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Aug. 18, 2022

Ep 224- To Make More Money You have to collapse time with Daniel Esteban Martinez-Living The Dream Podcast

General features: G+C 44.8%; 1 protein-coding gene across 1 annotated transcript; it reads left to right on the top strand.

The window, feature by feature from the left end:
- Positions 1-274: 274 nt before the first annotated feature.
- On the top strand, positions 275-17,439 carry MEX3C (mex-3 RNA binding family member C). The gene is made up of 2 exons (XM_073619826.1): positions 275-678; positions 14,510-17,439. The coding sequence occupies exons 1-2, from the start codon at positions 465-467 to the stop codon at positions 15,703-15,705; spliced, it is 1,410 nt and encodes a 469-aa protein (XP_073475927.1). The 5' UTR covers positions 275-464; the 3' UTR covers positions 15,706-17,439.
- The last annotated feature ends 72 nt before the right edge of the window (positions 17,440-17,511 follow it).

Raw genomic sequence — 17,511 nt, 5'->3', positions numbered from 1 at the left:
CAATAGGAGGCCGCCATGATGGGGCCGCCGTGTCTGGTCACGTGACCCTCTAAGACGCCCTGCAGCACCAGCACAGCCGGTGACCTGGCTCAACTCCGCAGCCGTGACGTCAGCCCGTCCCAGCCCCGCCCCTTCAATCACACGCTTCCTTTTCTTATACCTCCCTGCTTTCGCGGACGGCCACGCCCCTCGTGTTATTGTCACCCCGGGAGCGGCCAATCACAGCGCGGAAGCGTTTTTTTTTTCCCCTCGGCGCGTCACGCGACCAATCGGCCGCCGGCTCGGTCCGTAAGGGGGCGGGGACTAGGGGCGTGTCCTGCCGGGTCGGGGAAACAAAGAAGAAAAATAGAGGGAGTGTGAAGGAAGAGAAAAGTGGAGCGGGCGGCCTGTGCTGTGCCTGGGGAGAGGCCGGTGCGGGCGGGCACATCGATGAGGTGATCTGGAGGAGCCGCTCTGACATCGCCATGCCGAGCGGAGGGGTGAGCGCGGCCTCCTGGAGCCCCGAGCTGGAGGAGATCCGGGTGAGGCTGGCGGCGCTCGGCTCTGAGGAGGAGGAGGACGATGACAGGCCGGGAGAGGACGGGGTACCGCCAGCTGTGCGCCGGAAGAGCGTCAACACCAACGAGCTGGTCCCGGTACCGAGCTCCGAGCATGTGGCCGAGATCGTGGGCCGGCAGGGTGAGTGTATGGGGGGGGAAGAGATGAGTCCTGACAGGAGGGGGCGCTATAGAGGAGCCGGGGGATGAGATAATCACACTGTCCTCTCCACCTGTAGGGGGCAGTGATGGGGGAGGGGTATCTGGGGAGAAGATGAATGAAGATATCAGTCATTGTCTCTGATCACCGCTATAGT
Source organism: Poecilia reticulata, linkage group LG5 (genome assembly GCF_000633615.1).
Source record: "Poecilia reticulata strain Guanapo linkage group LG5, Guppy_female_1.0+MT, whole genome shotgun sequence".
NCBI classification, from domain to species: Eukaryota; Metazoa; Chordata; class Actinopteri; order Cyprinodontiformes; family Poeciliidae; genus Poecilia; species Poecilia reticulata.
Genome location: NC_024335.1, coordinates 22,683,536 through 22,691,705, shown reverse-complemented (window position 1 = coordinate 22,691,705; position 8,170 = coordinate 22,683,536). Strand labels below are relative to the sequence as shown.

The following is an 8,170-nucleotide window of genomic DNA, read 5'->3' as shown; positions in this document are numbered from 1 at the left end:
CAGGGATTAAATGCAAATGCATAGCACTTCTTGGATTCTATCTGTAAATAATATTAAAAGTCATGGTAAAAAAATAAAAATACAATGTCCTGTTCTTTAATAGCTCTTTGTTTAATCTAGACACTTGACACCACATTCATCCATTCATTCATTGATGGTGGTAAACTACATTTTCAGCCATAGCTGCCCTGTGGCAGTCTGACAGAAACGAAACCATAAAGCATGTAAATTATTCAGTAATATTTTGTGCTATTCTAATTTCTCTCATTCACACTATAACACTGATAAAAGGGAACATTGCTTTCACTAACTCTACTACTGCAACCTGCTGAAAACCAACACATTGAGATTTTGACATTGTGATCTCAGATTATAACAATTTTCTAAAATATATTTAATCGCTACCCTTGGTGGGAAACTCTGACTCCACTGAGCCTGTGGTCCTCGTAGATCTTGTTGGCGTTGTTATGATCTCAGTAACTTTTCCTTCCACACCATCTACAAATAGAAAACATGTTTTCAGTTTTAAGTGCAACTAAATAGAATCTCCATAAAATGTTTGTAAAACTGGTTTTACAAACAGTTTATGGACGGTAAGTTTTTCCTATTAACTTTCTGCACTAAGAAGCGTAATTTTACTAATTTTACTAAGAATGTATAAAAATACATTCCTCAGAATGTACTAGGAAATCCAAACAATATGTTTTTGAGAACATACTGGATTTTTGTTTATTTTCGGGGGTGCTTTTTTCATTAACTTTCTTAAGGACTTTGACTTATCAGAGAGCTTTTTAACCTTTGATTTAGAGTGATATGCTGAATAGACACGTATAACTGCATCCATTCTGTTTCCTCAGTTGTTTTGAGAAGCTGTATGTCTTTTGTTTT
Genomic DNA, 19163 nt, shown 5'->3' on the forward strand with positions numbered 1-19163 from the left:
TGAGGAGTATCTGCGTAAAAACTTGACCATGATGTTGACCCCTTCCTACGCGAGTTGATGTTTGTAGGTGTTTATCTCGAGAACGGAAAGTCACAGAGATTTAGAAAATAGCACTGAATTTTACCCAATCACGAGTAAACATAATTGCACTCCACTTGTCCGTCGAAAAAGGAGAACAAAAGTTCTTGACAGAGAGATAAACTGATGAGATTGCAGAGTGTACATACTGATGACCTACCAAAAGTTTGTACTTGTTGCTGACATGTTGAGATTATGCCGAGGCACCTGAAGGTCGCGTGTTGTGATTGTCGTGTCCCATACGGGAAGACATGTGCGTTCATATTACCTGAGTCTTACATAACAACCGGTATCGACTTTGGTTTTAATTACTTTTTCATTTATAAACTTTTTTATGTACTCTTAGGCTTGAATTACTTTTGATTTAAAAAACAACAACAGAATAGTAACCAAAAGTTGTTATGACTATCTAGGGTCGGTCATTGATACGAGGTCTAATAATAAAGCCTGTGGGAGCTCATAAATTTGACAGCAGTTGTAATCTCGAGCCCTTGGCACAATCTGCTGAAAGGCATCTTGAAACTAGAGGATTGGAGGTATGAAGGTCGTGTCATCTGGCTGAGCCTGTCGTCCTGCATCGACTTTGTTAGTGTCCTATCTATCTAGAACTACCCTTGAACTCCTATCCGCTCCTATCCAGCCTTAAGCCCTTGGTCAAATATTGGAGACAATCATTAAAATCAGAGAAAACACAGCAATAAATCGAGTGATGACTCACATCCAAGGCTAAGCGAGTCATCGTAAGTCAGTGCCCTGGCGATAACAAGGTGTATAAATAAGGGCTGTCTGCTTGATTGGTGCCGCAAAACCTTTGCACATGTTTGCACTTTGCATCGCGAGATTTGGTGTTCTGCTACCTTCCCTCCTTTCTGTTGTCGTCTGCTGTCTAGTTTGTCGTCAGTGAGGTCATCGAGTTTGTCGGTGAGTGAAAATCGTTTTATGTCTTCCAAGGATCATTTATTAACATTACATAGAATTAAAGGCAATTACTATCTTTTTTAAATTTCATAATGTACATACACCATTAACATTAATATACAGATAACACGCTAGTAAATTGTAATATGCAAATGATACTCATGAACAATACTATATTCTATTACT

Ep 224- To Make More Money You have to collapse time with Daniel Esteban Martinez-Living The Dream Podcast